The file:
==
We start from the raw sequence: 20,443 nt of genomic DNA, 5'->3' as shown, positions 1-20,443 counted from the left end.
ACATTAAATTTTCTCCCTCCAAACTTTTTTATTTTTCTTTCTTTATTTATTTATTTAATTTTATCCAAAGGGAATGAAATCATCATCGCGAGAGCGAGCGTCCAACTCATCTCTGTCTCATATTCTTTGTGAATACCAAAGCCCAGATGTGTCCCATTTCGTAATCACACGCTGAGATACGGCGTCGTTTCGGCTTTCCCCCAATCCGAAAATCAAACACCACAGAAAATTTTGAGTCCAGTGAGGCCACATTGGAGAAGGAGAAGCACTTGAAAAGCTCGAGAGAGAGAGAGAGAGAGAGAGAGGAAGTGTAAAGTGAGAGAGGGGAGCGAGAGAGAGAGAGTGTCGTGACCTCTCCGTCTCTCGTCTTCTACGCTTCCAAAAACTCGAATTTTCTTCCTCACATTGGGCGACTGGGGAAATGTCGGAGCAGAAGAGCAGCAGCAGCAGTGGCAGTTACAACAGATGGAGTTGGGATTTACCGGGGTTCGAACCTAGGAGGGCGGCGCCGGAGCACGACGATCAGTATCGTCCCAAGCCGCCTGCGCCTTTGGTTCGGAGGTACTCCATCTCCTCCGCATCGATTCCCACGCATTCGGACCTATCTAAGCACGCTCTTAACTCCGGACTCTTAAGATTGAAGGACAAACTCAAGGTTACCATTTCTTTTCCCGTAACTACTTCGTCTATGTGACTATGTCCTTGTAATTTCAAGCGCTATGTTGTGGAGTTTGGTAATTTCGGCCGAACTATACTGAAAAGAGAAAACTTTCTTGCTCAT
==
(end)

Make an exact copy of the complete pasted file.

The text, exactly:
We start from the raw sequence: 20,443 nt of genomic DNA, 5'->3' as shown, positions 1-20,443 counted from the left end.
ACATTAAATTTTCTCCCTCCAAACTTTTTTATTTTTCTTTCTTTATTTATTTATTTAATTTTATCCAAAGGGAATGAAATCATCATCGCGAGAGCGAGCGTCCAACTCATCTCTGTCTCATATTCTTTGTGAATACCAAAGCCCAGATGTGTCCCATTTCGTAATCACACGCTGAGATACGGCGTCGTTTCGGCTTTCCCCCAATCCGAAAATCAAACACCACAGAAAATTTTGAGTCCAGTGAGGCCACATTGGAGAAGGAGAAGCACTTGAAAAGCTCGAGAGAGAGAGAGAGAGAGAGAGAGGAAGTGTAAAGTGAGAGAGGGGAGCGAGAGAGAGAGAGTGTCGTGACCTCTCCGTCTCTCGTCTTCTACGCTTCCAAAAACTCGAATTTTCTTCCTCACATTGGGCGACTGGGGAAATGTCGGAGCAGAAGAGCAGCAGCAGCAGTGGCAGTTACAACAGATGGAGTTGGGATTTACCGGGGTTCGAACCTAGGAGGGCGGCGCCGGAGCACGACGATCAGTATCGTCCCAAGCCGCCTGCGCCTTTGGTTCGGAGGTACTCCATCTCCTCCGCATCGATTCCCACGCATTCGGACCTATCTAAGCACGCTCTTAACTCCGGACTCTTAAGATTGAAGGACAAACTCAAGGTTACCATTTCTTTTCCCGTAACTACTTCGTCTATGTGACTATGTCCTTGTAATTTCAAGCGCTATGTTGTGGAGTTTGGTAATTTCGGCCGAACTATACTGAAAAGAGAAAACTTTCTTGCTCAT